Described by Forbes as “Vegas on steroids”, Macau is known for its opulent casinos, but there is so much more to the city than meets the eye.
Macau is rich in history and home to an eclectic mix of museums, top-notch resorts, adrenaline junky activities and unique cuisine.
If you’re planning to make a trip and want to see what’s beyond the slot machines, check out our guide to Macau.
Where to stay
There are a whole host of casino-affiliated hotels to choose from, but if you’re looking for something more low-key, the chic Mandarin Oriental Macau is the place for you.
This five-star resort is known for its impeccable service, outstanding restaurants, a tranquil spa and wellness centre and 213 luxurious rooms and suites. Does it sound like we’re leaving something off the list? You guessed it—there’s no casino.
Other great options to consider include Banyan Tree Macau (complete with in-room luxury pamper experiences and a manmade beach with metre high waves), Grand Coloane Resort Macau (for seclusion and a spot of golf at the nearby Macau Golf and Country Club), and Pousada de São Tiago (a boutique hotel which is a converted 17th-century fortress).
Get your adrenalin going
While you may get a rush from playing poker, there’s plenty of ways to get your blood pumping outside of Macau’s casinos. For those with a sense of adventure, you can jump off the city’s tallest building, AJ Hackett Macau Tower, to complete the world’s highest bungee jump.
For those who don’t want to take the plunge, but still want to tread on the wild side, opt for the Skywalk. This option lets you make your way around the perimeter of the tower whilst strapped into a harness. Your bravery will be rewarded with the best view of Macau.
Explore Macau’s rich history
The architecture in Macau, harking back to its former Portuguese colonial days, is truly unique and definitely worth exploring. Venturing away from the expansive resorts and into the nearby villages is recommended to anyone looking to experience the city’s preserved Portuguese culture.
Senado Square is paved with traditional Portuguese mosaics and a gorgeous fountain in the centre. This square used to be the official civic square years ago when Macau was still a colony, but today it’s one of the most popular tourist attractions.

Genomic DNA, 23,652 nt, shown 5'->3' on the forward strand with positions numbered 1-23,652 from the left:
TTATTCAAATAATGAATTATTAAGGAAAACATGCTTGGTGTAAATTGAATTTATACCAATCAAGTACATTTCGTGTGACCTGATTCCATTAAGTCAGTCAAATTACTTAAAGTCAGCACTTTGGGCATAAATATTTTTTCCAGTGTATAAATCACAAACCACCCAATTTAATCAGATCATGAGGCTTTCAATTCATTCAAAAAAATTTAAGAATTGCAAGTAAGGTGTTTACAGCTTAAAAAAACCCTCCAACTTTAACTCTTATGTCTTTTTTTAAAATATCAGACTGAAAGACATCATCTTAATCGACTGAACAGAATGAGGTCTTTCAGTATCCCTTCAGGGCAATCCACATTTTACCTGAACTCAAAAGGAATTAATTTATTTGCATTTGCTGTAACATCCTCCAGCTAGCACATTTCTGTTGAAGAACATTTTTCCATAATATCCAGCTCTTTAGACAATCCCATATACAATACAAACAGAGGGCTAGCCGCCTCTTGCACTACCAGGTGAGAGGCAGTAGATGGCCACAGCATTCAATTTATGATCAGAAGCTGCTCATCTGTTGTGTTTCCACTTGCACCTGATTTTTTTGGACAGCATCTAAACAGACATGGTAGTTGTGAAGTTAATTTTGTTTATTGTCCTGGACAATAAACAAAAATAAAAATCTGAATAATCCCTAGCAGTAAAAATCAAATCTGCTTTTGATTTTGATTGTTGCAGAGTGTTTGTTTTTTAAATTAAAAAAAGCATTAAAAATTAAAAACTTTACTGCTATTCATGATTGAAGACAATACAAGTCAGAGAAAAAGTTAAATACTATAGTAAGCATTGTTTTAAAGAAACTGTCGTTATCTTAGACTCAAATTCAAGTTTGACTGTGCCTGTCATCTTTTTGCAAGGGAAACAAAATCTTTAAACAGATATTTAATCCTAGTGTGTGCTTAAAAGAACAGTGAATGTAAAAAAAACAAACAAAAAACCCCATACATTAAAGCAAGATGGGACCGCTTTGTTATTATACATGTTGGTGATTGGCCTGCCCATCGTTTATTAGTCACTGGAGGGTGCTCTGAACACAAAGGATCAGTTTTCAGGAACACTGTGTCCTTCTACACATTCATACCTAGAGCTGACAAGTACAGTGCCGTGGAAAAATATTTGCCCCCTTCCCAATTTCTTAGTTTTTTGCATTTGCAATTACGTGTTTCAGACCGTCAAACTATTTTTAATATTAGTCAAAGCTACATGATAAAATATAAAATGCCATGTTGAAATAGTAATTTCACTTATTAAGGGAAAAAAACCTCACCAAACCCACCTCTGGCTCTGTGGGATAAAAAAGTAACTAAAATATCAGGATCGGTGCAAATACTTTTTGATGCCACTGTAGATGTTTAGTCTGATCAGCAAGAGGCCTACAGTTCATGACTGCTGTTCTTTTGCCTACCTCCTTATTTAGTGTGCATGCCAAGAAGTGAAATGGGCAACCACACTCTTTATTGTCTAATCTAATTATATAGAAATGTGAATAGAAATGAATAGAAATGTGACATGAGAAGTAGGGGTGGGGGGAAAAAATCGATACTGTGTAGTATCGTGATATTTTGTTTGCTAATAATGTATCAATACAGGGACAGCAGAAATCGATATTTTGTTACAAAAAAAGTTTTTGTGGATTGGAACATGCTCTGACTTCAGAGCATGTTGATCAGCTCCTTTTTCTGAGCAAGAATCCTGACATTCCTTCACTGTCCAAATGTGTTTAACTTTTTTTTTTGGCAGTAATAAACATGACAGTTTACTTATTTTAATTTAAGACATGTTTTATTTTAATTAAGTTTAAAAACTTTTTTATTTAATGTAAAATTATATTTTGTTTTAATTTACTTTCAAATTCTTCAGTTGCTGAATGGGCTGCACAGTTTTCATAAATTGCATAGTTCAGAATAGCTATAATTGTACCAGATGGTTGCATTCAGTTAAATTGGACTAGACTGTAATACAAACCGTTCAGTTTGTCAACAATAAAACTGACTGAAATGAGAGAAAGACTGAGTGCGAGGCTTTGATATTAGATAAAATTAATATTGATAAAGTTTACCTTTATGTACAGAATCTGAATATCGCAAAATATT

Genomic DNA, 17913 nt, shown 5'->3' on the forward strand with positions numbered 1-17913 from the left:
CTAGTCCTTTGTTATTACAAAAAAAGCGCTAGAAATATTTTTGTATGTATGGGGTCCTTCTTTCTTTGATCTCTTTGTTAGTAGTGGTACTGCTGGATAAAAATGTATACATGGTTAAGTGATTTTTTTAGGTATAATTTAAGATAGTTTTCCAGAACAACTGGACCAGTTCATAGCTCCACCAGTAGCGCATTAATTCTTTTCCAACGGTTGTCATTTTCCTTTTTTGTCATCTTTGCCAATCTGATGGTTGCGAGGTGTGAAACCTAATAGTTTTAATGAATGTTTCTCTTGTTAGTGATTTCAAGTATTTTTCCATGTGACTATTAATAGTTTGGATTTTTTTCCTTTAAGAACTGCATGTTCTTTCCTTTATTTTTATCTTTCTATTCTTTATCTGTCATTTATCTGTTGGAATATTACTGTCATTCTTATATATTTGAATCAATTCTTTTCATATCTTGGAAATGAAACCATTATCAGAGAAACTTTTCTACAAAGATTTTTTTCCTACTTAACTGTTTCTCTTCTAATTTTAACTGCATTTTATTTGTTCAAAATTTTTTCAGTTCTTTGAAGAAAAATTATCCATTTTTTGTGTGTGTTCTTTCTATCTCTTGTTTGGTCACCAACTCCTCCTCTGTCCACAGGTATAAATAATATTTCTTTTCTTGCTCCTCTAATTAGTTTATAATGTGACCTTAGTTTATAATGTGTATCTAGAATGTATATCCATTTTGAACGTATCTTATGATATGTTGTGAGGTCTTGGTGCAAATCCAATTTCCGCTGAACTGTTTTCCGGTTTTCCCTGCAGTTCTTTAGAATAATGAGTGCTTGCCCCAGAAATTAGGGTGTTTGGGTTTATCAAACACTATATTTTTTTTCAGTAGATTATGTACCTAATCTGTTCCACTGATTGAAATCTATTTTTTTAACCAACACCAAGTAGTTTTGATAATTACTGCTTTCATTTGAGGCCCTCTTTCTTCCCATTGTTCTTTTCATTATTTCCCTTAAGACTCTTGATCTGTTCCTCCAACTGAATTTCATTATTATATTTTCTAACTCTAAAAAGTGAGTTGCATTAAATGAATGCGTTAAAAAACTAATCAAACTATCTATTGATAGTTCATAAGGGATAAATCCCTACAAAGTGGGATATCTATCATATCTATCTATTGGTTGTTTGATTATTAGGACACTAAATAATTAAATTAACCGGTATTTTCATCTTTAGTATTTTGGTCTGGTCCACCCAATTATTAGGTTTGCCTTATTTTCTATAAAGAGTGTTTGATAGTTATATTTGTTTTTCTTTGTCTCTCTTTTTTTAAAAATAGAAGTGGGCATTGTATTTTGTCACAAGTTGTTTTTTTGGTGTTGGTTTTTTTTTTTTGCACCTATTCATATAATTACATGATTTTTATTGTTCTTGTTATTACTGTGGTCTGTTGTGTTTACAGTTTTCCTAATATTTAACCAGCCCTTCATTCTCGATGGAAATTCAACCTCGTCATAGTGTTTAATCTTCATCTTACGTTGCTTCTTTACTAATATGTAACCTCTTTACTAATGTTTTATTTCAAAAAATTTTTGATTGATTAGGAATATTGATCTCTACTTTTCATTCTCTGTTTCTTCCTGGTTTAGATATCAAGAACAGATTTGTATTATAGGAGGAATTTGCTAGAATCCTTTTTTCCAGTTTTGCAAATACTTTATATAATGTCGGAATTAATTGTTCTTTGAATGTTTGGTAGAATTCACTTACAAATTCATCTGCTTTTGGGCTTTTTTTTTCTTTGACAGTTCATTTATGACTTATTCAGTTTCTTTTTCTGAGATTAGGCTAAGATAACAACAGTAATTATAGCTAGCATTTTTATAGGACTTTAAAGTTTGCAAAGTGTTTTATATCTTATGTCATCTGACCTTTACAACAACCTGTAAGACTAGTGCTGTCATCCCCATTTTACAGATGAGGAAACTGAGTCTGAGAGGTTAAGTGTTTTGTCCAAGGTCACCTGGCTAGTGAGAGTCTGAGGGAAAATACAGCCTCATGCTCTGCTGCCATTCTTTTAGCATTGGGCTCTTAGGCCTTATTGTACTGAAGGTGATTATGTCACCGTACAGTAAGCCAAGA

About ten minutes’ walk from Senado Square are the ruins of St. Paul’s Cathedral. Dating back to 1602, this church was destroyed in a fire in 1845 but the façade of the building still stands today.
Adjacent to the ruins you’ll find the Macau Museum. This is the place to go to learn about Macau’s history. Browse through interactive exhibits to get a full overview of Macau’s past and how it came to be what it is today.
Discover Macau’s eclectic cuisine
Drawing from both Asian and Portuguese influences, there are several specialties that will tantalise your taste buds.
First on the list is the traditional Portuguese Egg Tart. This rich, flaky pastry filled with egg custard and a caramelised top will leave you feeling like you’ve hit the jackpot. While they’re found on almost every corner and at every restaurant, we suggest sampling one at Lord Stow’s Bakery.
If you’re looking for a fine dining experience, stop by the Mandarin Oriental Macau’s restaurant Vida Rica. A fusion of French, Cantonese and Portuguese, its most popular dishes include caviar wrapped in lobster jelly with avocado and mango sauce, Alaskan spider crab and its extensive dim sum selection.
To uncover the wonders of Macau, contact your personal travel manager, or find one near you.